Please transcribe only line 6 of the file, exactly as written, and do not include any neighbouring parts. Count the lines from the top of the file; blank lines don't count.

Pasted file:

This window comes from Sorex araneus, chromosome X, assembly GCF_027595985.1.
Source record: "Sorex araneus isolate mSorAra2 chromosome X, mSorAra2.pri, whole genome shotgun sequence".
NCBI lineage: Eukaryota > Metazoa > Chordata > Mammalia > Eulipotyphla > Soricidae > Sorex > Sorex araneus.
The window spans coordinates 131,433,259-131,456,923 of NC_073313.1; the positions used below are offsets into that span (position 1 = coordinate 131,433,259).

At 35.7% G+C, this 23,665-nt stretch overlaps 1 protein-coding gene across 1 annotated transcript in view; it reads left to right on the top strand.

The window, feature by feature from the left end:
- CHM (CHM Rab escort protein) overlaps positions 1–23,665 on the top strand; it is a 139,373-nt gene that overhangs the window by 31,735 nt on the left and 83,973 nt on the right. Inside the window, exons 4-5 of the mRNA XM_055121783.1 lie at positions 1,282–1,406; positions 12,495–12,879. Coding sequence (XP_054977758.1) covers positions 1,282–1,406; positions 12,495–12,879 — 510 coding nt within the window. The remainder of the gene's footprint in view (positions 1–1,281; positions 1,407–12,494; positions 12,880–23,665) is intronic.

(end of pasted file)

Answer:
The window, feature by feature from the left end: